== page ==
By John Christy
Our attempt to be popular in attracting people to our sanctuaries has left our message empty and uninteresting. We are guilty of allowing people to believe they are Christians without ever confronting the Cross.
Since the release of My Week in Atheism (2014) I have received several comments from both the Christian and atheist sides. Most of the comments and reviews have been very positive. The atheists feel the movie is a fair depiction of atheism while the Christian side feels it is beneficial in learning to defend against secular ideology. The movie was never intended to be a slam-dunk-win for Christianity, defeating all atheist arguments in one blow. I wanted to learn about atheism from atheists. I wanted to listen to their arguments and allow myself to be challenged - and I was, very much so. I have always felt that if Christianity were a valid belief system it would hold up to scrutiny. My opinion has always been, if it is the truth then it will survive – it has to because it is true. While I wanted to make a fairly balanced film and explore the differences between Christianity and atheism, I’m not sure I was prepared for some of the repercussions. Among many of the responses I’ve received, there have been a few who spoke my greatest
fear into reality. One of those responses from a Christian summed it up this way, “After watching your movie I realized that I’m an atheist”. I don’t know if I can completely express the feeling this comment left me with. My immediate fear was that I had exposed innocent people to a line of thinking that turned them away from truth and straight toward deception. I thought for certain that I was not doing the work of God but in reality now felt I was playing into the hands of the devil. The deceiver had duped me into thinking I was helping the mission of Christ when all along I had delivered my audience to the roaring lion whom he would devour. My motivation had been revealed as pride and I had disgraced Christianity. I realize this may sound dramatic but those were my true feelings whether rational or not. What had I done?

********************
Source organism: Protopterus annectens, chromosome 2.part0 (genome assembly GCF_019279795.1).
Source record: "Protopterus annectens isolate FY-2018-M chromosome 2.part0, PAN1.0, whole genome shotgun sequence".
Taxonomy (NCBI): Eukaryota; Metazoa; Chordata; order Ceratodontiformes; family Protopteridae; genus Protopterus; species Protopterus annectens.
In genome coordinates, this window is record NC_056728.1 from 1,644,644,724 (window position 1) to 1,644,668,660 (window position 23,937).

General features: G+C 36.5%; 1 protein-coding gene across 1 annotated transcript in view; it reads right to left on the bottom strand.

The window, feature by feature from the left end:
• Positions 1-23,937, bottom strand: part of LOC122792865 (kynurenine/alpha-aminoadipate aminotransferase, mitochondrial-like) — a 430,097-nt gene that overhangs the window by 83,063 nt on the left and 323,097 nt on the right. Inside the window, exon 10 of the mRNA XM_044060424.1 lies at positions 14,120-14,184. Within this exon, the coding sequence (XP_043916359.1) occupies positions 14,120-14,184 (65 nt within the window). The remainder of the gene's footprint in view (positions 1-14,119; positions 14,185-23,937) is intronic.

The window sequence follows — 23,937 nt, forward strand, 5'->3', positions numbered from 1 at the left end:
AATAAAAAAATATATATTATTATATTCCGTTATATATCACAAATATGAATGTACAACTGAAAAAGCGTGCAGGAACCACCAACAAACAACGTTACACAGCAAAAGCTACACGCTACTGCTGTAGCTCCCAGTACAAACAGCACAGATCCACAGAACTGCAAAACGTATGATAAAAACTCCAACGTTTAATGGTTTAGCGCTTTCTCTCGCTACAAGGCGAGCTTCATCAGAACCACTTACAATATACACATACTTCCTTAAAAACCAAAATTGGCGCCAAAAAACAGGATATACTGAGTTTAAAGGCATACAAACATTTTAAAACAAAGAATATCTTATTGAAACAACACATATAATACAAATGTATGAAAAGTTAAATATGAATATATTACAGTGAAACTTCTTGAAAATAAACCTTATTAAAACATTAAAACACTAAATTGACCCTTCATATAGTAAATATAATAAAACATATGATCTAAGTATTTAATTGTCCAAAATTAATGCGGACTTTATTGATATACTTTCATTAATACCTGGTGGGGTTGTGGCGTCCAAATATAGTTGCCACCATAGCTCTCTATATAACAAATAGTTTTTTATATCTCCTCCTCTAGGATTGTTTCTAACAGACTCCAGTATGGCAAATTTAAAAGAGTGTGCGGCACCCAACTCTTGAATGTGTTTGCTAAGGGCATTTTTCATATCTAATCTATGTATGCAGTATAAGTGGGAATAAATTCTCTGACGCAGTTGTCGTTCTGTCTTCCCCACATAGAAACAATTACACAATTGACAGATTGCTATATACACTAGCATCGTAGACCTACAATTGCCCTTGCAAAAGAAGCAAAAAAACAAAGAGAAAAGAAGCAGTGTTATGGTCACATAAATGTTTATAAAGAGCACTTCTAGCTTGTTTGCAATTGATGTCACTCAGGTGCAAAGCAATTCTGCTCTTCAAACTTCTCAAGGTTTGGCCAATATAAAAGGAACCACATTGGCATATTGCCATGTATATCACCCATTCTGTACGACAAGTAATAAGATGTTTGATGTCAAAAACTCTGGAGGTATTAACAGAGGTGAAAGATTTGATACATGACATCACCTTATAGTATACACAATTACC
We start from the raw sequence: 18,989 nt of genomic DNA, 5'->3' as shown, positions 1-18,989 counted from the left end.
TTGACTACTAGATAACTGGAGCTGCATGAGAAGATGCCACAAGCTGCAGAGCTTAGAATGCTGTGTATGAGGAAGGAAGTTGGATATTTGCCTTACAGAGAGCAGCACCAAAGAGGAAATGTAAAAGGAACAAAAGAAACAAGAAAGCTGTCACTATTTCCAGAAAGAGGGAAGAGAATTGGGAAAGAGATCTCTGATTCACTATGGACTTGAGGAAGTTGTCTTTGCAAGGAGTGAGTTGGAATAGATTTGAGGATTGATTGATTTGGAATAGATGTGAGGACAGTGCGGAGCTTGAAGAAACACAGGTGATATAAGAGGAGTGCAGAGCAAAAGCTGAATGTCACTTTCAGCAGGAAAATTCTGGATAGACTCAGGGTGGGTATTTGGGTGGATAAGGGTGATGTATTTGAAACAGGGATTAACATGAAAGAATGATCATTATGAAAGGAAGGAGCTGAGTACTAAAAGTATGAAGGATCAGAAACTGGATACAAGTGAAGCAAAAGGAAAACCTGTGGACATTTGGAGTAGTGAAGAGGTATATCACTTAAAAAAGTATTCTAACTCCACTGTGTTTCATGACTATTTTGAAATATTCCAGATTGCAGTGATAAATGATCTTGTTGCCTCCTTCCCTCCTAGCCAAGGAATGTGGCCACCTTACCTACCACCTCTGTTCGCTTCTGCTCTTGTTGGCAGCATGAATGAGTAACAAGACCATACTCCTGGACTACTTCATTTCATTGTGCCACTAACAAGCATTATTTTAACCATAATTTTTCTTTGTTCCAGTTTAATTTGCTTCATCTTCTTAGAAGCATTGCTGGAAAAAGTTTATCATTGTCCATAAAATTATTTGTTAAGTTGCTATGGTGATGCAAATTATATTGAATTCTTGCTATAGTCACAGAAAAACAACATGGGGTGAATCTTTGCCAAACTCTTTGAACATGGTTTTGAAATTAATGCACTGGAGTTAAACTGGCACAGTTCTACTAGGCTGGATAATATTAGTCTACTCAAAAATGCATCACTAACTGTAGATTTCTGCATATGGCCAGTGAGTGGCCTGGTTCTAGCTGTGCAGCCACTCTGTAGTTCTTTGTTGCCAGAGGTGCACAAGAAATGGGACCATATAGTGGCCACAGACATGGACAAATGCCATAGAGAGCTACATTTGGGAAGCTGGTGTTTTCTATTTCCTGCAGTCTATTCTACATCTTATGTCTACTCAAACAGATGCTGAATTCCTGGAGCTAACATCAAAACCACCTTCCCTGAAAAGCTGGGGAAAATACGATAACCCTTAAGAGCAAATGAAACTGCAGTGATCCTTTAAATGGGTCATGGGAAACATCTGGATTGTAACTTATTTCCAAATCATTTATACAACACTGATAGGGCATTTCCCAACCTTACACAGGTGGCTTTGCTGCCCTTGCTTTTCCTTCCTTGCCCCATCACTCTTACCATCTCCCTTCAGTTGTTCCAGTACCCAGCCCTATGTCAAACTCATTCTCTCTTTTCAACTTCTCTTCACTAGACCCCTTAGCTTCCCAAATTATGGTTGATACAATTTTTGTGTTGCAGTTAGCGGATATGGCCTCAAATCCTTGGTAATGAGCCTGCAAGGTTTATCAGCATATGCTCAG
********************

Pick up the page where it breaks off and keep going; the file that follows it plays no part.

My son felt differently. Chandler was with me during the entire filming process. He was 18 years old during the production of My Week in Atheism and worked as a cameraman. My wife and I prayed, discussed, and contemplated whether or not he should be involved in this journey and how it could potentially effect his faith both in the negative and positive. In fact, at one point in Missouri during the week at Skepticon, David Smalley and I were walking to dinner and David asked if I was concerned about having Chandler around all these atheists and listening to them. I told David that if Chandler’s belief was only because of my belief then he had nothing. I confidently felt that Chandler had to grow in his own faith and struggle through whatever doubts he would have if he was to be a follower of Christ…
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